Thank you for the post. This has helped me a lot. My only question is what do you think is the best way to create the data that we are going to insert? I thought about making a 2d array with the values that I want to be inserted into the table, but for larger projects with 100+ entries it seems inefficient.

  • Dan Breslau says:

    Hi, Nick,

    It really depends on the nature of the data and your application. If the data is mainly alphanumeric and relatively “flat”, then a simple CSV-style text file may be good enough. However, the CSV format is inherently limited regarding what kinds of data it can handle. Think carefully about your choice of delimiters, and consider the use of an external library such as opencsv to do the parsing.

    For somewhat more complicated cases, I’ve been tempted to use YAML a number of times. But as I’ve yet to succumb to that temptation, I can’t really say how well it’d work.

    There’s always XML. If you already have reason to be concerned about performance, then XML — especially with a DOM parser — is probably not the best choice. On the other hand, you probably know what they say about premature optimization. If the data seems complex enough to require XML, then give it a try and measure the performance before writing it off.

    (But wait: Isn’t this entire post about a possibly premature optimization? No, not really. If you know you need to do bulk insertions, then InsertHelper can provide a relatively simple way to implement them — one that just happens to be fast.)

  • […] you might want to check out the DatabaseUtils.InsertHelper class. Out Of What Box? has a blog post, Android: Using DatabaseUtils.InsertHelper for faster insertions into SQLite database, that covers this in more detail. Developmentandroid, contentprovider, java, mobile, sqlite […]

  • […] Android: Using DatabaseUtils.InsertHelper for faster insertions into SQLite database […]

  • […] Android: Using DatabaseUtils.InsertHelper for faster insertions into SQLite database […]

  • Ivan says:

    Thanks for this it helped me go from 2000 rows taking 2minutes to about 3 seconds! Big help.

  • Gerrard says:

    Thanks for the post, Dan. I have a minor problem though: I want to show a progress dialog so I put the beginTransaction into doInBackground of an AsyncTask. Unfortunately, it appears that mDatabase.beginTransaction() runs in EXCLUSIVE mode and the progress dialog (inside onPreExecute) is not shown. Do you know of any way around this?

    • Dan Breslau says:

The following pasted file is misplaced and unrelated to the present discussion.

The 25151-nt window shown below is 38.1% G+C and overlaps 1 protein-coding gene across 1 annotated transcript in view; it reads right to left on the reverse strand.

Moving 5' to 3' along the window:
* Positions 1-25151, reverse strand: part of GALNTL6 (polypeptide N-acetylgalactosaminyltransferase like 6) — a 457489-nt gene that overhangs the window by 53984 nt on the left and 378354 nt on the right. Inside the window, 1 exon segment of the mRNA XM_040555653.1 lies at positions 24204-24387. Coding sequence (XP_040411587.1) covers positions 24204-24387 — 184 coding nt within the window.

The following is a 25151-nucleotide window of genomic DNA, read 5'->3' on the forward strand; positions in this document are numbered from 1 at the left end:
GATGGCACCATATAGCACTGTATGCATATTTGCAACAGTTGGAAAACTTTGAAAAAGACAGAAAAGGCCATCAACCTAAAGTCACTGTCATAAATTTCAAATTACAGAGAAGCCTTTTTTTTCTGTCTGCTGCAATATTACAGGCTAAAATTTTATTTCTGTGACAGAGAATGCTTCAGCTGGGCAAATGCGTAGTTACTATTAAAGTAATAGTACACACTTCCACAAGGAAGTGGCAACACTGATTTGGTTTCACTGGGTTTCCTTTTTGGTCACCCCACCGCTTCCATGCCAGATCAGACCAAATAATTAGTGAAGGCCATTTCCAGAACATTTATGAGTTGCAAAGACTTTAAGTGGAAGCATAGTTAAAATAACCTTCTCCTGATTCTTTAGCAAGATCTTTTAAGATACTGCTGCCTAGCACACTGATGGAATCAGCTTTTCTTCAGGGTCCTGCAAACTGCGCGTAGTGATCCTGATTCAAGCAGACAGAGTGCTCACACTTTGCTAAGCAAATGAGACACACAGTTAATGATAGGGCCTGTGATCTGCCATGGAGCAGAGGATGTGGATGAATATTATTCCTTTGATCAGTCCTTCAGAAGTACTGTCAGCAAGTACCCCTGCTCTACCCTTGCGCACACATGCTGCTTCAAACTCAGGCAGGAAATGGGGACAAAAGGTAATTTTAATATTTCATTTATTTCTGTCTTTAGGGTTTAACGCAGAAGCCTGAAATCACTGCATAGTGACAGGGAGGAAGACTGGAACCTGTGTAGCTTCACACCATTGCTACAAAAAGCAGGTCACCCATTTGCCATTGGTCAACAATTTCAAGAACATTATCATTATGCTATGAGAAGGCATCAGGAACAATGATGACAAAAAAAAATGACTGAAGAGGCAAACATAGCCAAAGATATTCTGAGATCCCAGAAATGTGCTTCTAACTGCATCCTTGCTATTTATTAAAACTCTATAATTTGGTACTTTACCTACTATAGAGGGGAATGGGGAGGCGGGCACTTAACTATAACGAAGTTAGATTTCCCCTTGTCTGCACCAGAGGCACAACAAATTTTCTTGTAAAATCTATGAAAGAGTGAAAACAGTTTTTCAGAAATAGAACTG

Hi, Gerrard,

      I’d be very surprised if the transaction mode has anything to do with the progress dialog showing (or not.) SQLite’s EXCLUSIVE mode affects how other threads or applications may connect to the database, but it doesn’t affect how other threads execute within your app, especially if those threads aren’t making calls to the database.

      There is a beginTransactionNonExclusive method in the SQLiteDatabase class, which would use IMMEDIATE mode rather than EXCLUSIVE mode; but again, I doubt that this would make a difference.

      There are a couple of questions on StackOverflow which might be helpful; see here and here.

      Note: In that first link, beware of the line which reads:

      ProgressDialog dialog =, "",

      You probably don’t want to use a local variable for the dialog! It would make it hard, to say the least :-), to dismiss the dialog when you’re done.

      • Gerrard says:

        Hey Dan, I found the problem with my code. Apparently if you define the InsertHelper and the colums onPreExecute, the dialog does not get shown. However, if you define the InsertHelper and columns in doInBackground, everything works well! I’m not sure why this happens though. Thanks again for your post. It really helped me reduce the insertion time drastically!

  • Gerrard says:

    Thanks Dan. Tried doing that but the dialog only appears after the inserts are done. I have posted the question on SO

    as well but with no responses. Curiously, if I replace the beiginTransaction idiom with regular execSQL statements, everything works perfectly but the inserts are painfully slow. Its an interesting dilemma. What do you think?

  • Stefan Anca says:

    Hi Dan,